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2 Little-Known Tax Deductions That Can Save Baby Boomers Thousands

By Amanda Alix – Mar 15, 2014 at 6:30AM

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Here are two tips that can save boomers thousands on their tax bills for 2013 – and beyond

If you are a baby boomer edging toward retirement – and wondering how to reduce your tax burden in the meantime – you may be in luck. Depending upon your circumstances, you may be able to take advantage of a couple of sweet tax deductions that can save you pots of money starting right now, as well as continuing through the next few years leading up to retirement.

Best of all, these particular tax benefits just get better with age.

Long-term insurance premiums
It is often difficult to collect enough medical bills to make use of the deduction for medical and dental expenses – which must now exceed 10% of your adjusted gross income (for those 65 or older, the rate is still 7.5%). There may be some expenses that you don't know you may deduct, however, and adding them all up can push you over the law's threshold.

Long-term care insurance policy premiums are usually deductible, and the amount you may deduct increases as you age. For example, the allowable deduction is capped at $680 if you are between the ages of 41 and 50, but jumps to $1,360 when you turn 51. At age 61, the cap rises to $3,640. For many people, this robust deduction can form the foundation upon which other medical expenses can be added, enabling older Americans to take advantage of the medical expense deduction.

Health Savings Account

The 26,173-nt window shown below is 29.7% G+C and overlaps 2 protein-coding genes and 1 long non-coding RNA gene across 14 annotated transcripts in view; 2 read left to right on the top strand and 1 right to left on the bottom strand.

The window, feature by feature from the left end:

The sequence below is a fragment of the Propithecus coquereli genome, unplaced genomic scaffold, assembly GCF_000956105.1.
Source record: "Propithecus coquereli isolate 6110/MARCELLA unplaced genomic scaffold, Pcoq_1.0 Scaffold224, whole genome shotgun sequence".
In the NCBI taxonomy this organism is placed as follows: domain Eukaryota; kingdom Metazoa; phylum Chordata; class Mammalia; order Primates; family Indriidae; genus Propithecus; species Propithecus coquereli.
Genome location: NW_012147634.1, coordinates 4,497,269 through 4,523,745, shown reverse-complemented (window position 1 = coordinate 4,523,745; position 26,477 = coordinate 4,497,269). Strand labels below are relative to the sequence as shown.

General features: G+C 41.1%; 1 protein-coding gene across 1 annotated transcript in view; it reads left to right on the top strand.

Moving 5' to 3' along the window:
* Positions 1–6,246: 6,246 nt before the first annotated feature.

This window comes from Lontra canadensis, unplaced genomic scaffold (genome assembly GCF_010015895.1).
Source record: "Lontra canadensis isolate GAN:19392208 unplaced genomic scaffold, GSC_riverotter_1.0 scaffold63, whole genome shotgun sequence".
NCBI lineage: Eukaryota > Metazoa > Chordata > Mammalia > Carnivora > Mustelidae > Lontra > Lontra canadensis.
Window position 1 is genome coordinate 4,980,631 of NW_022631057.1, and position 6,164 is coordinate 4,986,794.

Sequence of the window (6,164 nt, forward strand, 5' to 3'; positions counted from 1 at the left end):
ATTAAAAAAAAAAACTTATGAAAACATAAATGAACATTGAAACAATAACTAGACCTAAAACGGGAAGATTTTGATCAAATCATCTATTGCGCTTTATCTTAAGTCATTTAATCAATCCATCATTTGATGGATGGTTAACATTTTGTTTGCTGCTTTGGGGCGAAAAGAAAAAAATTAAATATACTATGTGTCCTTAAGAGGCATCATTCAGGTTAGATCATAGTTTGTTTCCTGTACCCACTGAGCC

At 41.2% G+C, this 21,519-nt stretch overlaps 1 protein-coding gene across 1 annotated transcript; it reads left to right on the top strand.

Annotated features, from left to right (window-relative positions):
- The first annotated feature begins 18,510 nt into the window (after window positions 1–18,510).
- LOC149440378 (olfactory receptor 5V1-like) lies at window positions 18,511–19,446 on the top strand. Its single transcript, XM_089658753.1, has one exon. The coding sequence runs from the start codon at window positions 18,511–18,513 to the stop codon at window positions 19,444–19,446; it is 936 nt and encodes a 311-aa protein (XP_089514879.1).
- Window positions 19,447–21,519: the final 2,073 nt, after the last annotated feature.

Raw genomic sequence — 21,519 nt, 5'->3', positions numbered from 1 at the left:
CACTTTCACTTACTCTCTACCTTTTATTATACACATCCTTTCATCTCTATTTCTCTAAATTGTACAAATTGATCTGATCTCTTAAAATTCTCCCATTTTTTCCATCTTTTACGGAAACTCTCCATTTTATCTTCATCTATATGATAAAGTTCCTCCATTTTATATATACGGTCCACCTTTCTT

If you participate in a high deductible health plan and are not yet enrolled in Medicare, a Health Savings Account could be a real boon, saving you a hefty amount on your yearly taxes, as well as adding to your retirement cushion.

An HSA can be opened by anyone with a qualifying health care plan, and must be administered by a trustee – which can be any entity approved by the IRS to administer individual retirement accounts. Each year, you put pre-tax dollars into the account, which can then be used to pay qualified medical expenses until the deductible kicks in. Because you are paying for medical costs, the money is tax-free when you withdraw it, as well.

I'll bet you are already seeing the value of such an account, which offers great benefits. Individuals can contribute $3,250 annually to their accounts, families up to $6,450. If you are over 55, add another $1,000 to each of those contribution limits.

Taking this amount off your gross income is swell in and of itself, but the benefits go well beyond this perk. For instance, there is no requirement you spend all of your HSA contributions in any given year, so the kitty can really add up. Money from this account may also be used to pay long-term care insurance premiums, and the account belongs to you, so it is entirely portable. After age 65, you may use money in the account for purposes other than medical expenses without penalty, although you will have to pay income tax on the withdrawals.

Taking advantage of these health care-related deductions can really help lower your tax burden right now, something that becomes more important as retirement looms. And, unlike many other things in life, they actually become more attractive as the years go by.

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